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Oak Leaves

October 25, 2019


Michael Dixon

Michael Dixon in a hat and apron preparing food for the International Buffet. 

Photo provided by MU Marketing

Michael Dixon Says Farewell After 9 Incredible Years


Jarred Hubbard

 

Michael Dixon, the chief diversity officer at Manchester, is moving to a new university—and state—after nine years of service. His last day of work was Oct. 18, before relocating to Susquehanna University in Selinsgrove, Pennsylvania. He will be the chief inclusion and diversity officer while serving on the Cabinet.

“I will become a decision maker as well,” Dixon stated. “If I’m going to make a move, I’m going to make a move to a school similar to what I have already done.” Dixon started off his career at Knox College in Galesburg, Illinois, and moved to St. Ambrose in Davenport, Iowa. Manchester University was his third stop.

He originally applied twice for an admissions job but was denied. “Then they handed my admissions material to the hiring committee for the Diversity department and they called later,” Dixon said. “I’ve been here ever since.”

Dixon is most proud of the growth of the school—from college to university—and the mark that he has left on students. “I still have a student that contacts me to this day,” he said. “He told me that I have had a huge impact on his life; those words still stick with me and I will continue to push myself and touch students all across the country one by one.”

He celebrated his time at MU at Manchester Madness by leading a team in a dance battle. “I wanted everyone to know that I can have fun too; I’m not always a teacher,” Dixon said. “We just do things here with a little bit more flavor and fun.”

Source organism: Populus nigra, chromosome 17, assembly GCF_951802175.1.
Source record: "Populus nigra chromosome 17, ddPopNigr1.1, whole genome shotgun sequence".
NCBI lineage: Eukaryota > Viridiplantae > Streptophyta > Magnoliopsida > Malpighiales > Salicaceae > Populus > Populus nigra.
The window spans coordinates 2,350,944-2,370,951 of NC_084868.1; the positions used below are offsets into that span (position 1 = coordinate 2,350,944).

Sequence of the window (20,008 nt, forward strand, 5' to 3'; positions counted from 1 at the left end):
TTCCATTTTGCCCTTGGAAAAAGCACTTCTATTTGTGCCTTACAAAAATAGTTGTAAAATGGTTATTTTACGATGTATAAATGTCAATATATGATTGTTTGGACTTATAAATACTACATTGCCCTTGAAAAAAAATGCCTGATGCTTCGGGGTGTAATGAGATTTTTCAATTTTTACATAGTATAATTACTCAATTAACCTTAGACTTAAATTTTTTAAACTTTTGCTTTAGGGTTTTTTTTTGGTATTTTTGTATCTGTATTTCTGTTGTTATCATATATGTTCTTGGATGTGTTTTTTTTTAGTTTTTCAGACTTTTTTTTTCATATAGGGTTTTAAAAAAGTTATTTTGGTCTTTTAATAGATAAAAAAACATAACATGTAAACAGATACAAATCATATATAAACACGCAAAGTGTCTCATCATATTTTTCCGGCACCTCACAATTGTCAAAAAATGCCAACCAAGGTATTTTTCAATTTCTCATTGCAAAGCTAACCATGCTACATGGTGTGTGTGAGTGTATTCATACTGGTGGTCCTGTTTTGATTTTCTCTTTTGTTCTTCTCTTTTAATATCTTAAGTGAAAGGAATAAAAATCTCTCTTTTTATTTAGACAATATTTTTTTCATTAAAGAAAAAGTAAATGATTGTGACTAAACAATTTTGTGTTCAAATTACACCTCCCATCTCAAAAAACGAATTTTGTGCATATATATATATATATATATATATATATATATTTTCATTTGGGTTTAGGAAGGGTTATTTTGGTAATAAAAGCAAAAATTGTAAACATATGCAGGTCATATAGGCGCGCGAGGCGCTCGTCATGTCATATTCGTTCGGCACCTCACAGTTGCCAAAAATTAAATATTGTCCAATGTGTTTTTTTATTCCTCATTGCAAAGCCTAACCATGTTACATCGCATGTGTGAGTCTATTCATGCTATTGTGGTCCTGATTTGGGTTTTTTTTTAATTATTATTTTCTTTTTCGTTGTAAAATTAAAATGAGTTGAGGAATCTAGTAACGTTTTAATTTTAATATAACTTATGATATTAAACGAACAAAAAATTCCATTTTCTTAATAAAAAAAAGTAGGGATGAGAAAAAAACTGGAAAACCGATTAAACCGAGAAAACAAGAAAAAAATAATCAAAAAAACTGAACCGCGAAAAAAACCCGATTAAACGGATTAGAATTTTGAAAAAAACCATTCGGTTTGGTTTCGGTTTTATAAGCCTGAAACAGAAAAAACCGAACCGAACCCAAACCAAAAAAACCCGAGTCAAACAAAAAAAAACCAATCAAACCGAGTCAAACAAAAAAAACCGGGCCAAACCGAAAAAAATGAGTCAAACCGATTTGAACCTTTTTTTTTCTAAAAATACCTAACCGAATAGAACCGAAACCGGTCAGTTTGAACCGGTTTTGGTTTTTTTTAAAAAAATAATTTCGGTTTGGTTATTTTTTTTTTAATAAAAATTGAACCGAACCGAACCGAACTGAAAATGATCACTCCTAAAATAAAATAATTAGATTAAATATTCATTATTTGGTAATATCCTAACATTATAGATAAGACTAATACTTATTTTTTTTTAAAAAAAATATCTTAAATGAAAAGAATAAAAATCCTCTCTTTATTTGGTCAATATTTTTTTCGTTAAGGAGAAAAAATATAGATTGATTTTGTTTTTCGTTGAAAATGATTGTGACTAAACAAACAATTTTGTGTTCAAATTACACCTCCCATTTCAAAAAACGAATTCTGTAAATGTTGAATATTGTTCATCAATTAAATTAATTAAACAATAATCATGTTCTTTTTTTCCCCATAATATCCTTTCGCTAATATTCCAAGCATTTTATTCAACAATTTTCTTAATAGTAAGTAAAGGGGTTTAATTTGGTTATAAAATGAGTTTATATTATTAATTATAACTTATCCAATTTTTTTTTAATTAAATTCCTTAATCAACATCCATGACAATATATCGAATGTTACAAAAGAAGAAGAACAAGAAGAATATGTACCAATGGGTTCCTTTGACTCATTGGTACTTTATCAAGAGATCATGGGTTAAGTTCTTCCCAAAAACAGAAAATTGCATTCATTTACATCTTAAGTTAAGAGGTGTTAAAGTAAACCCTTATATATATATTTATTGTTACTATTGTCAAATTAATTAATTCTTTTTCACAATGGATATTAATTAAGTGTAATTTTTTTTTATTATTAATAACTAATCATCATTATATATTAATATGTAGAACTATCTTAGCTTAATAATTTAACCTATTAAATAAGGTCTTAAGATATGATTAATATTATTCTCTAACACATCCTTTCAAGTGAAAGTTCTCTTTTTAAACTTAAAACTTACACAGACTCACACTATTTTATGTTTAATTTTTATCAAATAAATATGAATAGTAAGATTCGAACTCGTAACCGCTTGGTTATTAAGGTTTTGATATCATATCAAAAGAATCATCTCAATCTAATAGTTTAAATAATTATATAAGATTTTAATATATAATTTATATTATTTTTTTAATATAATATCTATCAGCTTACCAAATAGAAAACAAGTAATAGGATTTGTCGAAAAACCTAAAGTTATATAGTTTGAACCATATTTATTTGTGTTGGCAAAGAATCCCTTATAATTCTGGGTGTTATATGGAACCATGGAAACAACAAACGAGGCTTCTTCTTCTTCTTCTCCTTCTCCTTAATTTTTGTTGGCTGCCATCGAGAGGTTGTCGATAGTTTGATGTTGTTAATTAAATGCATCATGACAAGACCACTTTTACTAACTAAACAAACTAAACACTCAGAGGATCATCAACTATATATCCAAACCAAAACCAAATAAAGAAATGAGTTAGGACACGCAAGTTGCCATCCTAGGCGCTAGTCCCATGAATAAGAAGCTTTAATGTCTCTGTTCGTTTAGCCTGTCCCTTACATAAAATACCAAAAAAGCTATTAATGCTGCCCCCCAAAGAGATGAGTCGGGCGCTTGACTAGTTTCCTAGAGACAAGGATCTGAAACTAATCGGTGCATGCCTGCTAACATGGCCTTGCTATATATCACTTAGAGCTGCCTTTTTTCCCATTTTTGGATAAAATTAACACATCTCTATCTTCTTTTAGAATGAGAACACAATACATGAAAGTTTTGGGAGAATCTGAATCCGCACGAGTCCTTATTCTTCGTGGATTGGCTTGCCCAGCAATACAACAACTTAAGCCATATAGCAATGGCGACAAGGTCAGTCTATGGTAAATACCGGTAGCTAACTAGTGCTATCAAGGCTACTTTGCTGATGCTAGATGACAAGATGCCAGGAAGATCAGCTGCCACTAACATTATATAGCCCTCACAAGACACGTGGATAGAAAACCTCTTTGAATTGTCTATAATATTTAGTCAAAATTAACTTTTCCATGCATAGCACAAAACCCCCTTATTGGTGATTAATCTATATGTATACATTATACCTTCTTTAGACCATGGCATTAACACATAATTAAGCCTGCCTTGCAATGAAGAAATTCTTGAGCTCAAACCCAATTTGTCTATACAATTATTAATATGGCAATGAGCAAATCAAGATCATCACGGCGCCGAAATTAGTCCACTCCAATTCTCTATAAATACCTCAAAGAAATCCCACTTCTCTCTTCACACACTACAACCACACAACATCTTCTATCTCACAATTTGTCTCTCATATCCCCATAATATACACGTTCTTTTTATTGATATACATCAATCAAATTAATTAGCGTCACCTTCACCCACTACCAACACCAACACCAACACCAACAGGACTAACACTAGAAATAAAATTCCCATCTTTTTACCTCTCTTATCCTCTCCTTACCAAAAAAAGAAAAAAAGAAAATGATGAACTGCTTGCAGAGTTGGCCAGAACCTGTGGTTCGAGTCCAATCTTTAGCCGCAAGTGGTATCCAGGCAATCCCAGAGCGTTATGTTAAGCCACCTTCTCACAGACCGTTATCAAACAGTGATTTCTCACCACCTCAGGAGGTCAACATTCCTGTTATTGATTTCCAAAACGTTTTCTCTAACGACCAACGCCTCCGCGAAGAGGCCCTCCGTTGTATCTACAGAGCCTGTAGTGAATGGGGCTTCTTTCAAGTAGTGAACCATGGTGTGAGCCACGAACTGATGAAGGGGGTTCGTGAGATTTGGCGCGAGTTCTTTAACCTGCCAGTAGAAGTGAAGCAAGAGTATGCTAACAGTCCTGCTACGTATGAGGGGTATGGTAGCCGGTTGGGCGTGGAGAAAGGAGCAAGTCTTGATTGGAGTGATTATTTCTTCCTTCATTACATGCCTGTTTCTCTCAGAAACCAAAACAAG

Dixon is aware that this move can be hard at first, but he knows that it will all work out and come together in time. “I have two sons and my future life partner watching every move I make,” he said. “I have no choice but to roll with the punches and make this move work.

“My one son, Michael III, was really scared that he wasn’t going to finish first grade,” he continued. But Dixon has come up with a solution: The boys and their mother will stay in North Manchester while he prepares their home in Pennsylvania so they can come in June. “My other son Quincy is only 3, so he doesn’t care too much,” Dixon said. “He has fun all day every day and will just have to get used to the new things and surroundings.  He’s very persistent and he is ready to open the gates to his future with his family alongside him.” 

What will he miss the most? “I enjoy the relationships that I built with faculty and staff but the students have all kept me motivated and kept my experience here special,” he said.